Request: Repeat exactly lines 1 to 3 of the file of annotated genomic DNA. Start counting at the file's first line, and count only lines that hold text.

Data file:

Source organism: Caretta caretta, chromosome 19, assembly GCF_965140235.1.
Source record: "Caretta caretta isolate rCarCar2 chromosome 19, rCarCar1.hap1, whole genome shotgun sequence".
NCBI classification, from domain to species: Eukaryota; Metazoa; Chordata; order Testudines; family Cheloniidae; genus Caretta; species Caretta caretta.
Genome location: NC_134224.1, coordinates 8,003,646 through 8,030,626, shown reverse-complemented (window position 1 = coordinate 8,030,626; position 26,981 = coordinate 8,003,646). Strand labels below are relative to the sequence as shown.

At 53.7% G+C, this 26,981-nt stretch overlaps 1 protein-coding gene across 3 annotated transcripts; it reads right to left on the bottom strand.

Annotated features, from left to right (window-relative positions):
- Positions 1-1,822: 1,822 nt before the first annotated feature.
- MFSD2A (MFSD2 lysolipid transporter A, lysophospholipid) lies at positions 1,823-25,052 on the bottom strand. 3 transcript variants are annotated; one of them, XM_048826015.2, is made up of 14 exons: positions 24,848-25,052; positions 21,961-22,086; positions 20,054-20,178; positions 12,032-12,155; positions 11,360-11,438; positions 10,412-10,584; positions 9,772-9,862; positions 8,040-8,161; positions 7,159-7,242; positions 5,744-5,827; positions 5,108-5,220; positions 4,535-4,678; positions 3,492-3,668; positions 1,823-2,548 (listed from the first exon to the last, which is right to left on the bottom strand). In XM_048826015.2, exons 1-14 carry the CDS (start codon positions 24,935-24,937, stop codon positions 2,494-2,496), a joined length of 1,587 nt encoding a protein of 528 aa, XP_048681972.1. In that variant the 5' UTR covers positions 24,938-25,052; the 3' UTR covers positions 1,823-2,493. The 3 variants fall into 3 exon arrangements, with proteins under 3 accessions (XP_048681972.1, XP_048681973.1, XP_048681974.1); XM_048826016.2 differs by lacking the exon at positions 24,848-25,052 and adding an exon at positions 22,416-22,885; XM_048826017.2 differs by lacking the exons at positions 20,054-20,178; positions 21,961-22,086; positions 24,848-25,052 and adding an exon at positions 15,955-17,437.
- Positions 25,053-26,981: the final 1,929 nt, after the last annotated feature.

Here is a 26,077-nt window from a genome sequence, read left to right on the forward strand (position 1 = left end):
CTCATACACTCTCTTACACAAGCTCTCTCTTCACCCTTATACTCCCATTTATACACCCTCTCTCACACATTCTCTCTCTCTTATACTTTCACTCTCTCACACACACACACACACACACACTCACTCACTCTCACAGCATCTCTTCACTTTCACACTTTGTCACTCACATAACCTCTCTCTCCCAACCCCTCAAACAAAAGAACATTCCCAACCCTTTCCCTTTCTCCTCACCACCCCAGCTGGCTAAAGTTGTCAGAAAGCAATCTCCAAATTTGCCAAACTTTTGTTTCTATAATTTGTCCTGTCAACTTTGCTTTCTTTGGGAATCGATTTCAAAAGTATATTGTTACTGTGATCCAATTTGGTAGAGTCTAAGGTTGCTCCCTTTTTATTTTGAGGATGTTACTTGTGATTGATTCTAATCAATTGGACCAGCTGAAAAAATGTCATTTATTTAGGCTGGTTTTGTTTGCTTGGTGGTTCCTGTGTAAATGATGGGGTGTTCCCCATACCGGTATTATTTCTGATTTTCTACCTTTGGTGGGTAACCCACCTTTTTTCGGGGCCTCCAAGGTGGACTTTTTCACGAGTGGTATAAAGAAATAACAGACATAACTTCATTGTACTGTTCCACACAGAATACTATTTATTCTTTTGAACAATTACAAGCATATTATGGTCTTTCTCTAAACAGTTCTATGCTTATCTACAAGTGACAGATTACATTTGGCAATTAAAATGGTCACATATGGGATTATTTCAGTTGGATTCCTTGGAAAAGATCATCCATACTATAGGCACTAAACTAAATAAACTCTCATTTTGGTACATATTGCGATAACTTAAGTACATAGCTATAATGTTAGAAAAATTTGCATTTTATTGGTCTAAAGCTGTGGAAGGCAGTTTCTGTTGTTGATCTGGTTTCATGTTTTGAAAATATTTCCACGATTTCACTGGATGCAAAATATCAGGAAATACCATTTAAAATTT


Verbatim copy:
Source organism: Caretta caretta, chromosome 19, assembly GCF_965140235.1.
Source record: "Caretta caretta isolate rCarCar2 chromosome 19, rCarCar1.hap1, whole genome shotgun sequence".
NCBI classification, from domain to species: Eukaryota; Metazoa; Chordata; order Testudines; family Cheloniidae; genus Caretta; species Caretta caretta.